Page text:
The home-made flyers are more eye-catching than your run of the mill posters. They say “WANTED” in bold, Sharpie’d letters. A sketch of the sexual assault suspect has the word evildoer written on it. The Xtreme Justice League logo is pasted at the top and a “no evil” logo is pasted near the bottom.
He approaches people in shopping centers to give them flyers. Surprisingly, very few dodge him. It may help he’s being followed by a reporter and a film crew, who is interested in making a documentary film about real-life superheroes.
By and large, the response to Mr. Xtreme’s effort is enthusiastic.
He greets one woman sweeping a sidewalk outside a big-box business.
“Hi ma’am, I’m with the Xtreme Justice League, and we’re looking for a rapist,” he says, handing her a flyer.
“For real? Him? Still?” the woman says. The suspect has been at large for a year.
“Yes ma’am,” he says.
“That son of a bitch. Well, I hope to God you find him. I warn my kids every day. If you have any other flyers, I’ll help put them up.”
Later, he meets another grateful citizen.
“You guys are doing good work,” the man says, taking a flyer from Mr. Xtreme. Mr. Xtreme thanks him and walks away. The man’s young daughter runs out of a nearby store to see what her dad is up to.
“Daddy, who are you talking … OH MY GOSH WHY IS THAT MAN …?” The little girl isn’t quite sure what to make of her father cavorting with Mr. Xtreme.
At a market down the road, our superhero greets a woman he’s met before in the restaurant she owns. She has his flyers posted there – but she has a question.
“Why do you have to have a mask on?” she asks.
“Well, it’s a part of my uniform,” he says. “I’m a superhero.”
“Oh …”
“Oh” seems to be the standard response, when Mr. Xtreme explains himself; it’s as if no one quite knows what to make of him, but aren’t comfortable prying, so they say, “Oh.”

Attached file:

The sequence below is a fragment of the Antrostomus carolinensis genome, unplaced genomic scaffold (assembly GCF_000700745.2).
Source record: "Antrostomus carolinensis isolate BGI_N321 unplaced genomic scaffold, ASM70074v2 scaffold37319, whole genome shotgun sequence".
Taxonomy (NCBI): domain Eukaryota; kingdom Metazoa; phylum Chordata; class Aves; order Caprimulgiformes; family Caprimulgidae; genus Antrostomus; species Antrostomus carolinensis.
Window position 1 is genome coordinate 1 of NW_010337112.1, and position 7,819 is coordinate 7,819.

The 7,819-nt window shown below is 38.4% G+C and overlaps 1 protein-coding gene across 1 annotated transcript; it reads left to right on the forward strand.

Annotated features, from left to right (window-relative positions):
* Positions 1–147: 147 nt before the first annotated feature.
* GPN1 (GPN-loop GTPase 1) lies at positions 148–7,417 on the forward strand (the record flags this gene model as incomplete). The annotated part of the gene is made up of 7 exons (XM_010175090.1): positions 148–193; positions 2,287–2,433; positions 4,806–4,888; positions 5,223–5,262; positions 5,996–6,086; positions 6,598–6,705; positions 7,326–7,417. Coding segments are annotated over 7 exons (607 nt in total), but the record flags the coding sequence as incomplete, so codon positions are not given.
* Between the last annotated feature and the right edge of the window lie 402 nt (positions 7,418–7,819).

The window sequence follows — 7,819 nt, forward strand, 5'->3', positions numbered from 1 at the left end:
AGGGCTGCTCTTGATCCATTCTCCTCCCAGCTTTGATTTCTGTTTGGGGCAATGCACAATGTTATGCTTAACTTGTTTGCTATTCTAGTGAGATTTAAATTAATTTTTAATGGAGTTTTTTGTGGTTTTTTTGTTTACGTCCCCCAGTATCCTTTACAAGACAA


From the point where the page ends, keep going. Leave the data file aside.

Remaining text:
For every passerby who seems a bit confused by the getup, there’s the driver who honks his horn, or waves. They might recognize him from television news spots, or the Union-Tribune story about him, or the cover of The San Diego Reader. He welcomes the media attention. After all, it makes his job crime fighting a little easier.
“Some superheroes think I do this for popularity,” he says. “That’s not the case. We’re trying to build community support to make our jobs easier.”
Despite the name recognition, it’s a lonely life, he says. “My social life is basically non-existent. That’s the sacrifice I choose to make so I can be able to do this. It can be difficult to get people to understand. I usually only speak in depth to folks who want to listen. If they’re going to come at me with a barrage of nonsense, I usually just walk away or ignore them. I just take things as they come and do my thing, and not care what people think if it’s negative. No time for negativity.”
Nope. No time for negativity for Mr. Xtreme. Saving the world, after all, is daunting task. Even for a superhero.
Joseph Peña is a contributing editor for San Diego News Network.
Read more:

Cincinnati Superhero Patrols Streets Fighting Crime

Eric Flack


CINCINNATI — Cincinnati police have a new ally in their fight against crime, whether they want it or not.

He calls himself Shadow Hare, and he wears a mask and a cape to conceal his true identity. He’s Cincinnati’s own version of a superhero fighting crime and injustice where he finds it.  

Vote: What do you think of Shadowhare?

“We help enforce the law by doing what we can in legal standards, so we carry handcuffs, pepper spray … all the legal weapons,” said Shadow Hare. “We will do citizen’s arrests. We will intervene on crimes if there is one happening in front of us.”

The man behind Shadow Hare’s mask is 21 years old and from Milford. Those are the only clues to his true identity that he will reveal. Shadow Hare said he was abused as a child and grew up in foster homes, perhaps leading him to a life helping others.

“My message to Cincinnati is that there is still hope and all we have to do is stand together,” he said.